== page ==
Corporations can still make unlimited contributions to PACs, and here’s how
JEFFERSON CITY, Mo. – More than eight months have passed since Missouri voters elected to put in new laws regarding campaign contributions in the Show-Me State, which has already proven to be easier said than done.
As each month has ticked by, the decisions on just what the new law does, and how it is enforced has been argued and tested.
And a recent ruling by the commission has cleared up more of the campaign finance provisions of the law in an area that has been heavily scrutinized: political action committees.
Recently, Tom Robbins put four questions to the commission in regard to the law and how it works with PACs and corporations, and the commission’s response shows that under the state law, a corporation may receive unlimited contributions.
“Is a PAC not connected to an organization when its monetary contributions are from a corporation’s general treasury, not a corporation’s officers, employees, spouses, et. al.?” Robbins asked the MEC.
According to the MEC, the law provides limitations on corporate and labor organization contributions to certain committees and specifically allows them to establish and contribute to PACs and continuing committees.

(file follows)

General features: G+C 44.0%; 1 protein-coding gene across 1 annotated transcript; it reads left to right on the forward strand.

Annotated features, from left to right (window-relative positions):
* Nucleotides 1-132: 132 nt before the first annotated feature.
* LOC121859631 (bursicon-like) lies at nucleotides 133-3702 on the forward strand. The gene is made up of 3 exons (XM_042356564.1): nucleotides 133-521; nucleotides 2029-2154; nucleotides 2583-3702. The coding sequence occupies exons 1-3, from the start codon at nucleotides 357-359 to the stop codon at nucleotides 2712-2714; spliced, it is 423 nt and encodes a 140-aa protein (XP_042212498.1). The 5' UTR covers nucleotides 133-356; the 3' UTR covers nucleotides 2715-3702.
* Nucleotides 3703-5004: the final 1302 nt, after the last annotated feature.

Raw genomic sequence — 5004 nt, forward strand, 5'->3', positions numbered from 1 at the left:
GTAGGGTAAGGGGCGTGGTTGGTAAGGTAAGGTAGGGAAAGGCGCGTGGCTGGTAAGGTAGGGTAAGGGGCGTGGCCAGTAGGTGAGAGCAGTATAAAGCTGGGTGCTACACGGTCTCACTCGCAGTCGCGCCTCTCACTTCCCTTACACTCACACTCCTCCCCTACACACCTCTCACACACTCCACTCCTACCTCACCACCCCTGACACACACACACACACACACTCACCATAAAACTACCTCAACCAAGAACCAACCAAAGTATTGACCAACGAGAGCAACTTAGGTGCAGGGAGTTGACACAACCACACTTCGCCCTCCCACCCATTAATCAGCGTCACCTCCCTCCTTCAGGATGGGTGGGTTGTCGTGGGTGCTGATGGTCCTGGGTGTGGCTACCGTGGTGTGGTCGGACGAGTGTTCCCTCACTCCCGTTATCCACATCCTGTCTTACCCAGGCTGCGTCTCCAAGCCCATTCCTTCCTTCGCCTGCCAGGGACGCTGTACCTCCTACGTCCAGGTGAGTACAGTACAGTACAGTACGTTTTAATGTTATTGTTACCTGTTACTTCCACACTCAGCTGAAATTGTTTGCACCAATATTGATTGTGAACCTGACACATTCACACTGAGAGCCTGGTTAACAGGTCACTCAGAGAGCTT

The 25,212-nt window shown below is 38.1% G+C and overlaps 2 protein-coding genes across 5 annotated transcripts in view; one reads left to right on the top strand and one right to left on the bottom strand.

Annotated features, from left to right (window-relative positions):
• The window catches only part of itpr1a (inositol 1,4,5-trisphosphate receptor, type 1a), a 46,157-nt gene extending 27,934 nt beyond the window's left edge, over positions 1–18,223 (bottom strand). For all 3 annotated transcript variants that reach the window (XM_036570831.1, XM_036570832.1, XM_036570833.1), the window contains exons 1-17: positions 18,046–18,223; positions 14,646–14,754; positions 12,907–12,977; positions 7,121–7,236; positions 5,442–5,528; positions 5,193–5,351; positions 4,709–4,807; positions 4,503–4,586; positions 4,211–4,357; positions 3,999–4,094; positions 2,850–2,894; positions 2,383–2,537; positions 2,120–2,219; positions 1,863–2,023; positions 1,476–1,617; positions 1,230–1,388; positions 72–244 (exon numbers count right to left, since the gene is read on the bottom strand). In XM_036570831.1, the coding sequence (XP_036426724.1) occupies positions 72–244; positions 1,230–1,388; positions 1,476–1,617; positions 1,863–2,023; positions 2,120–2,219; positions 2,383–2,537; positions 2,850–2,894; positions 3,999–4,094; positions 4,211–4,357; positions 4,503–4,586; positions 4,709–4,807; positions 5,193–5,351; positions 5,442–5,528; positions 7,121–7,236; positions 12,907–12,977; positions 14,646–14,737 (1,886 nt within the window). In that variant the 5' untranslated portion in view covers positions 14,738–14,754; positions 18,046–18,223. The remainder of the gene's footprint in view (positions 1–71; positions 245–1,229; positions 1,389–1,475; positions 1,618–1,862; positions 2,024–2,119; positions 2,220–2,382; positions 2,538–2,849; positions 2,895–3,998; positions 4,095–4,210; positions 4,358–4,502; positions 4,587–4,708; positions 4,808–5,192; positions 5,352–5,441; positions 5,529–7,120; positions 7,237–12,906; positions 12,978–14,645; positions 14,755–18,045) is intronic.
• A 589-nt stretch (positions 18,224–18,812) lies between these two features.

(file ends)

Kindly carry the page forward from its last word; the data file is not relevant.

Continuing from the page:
After reviewing the laws, the MEC stated that a corporation that is not connected to a PAC may make unlimited contributions to a PAC. They also said that assuming the corporation doesn’t establish the PAC and doesn’t serve as a connected organization, it can make unlimited monetary contributions from the corporate treasury.
So how does one define a corporation as not connected? The MEC’s responses say that as long as the corporation doesn’t maintain the PAC, solicit funds for it, and only contributes corporate treasury funds, it is not a connected organization, and may receive unlimited contributions.
But if an individual contributes to the PAC, monetary or in-kind, those contributions must not exceed 49 percent of the PAC’s total receipts, otherwise it will become a PAC connected to such individual’s employer and, thus, cannot receive corporate general treasury funds.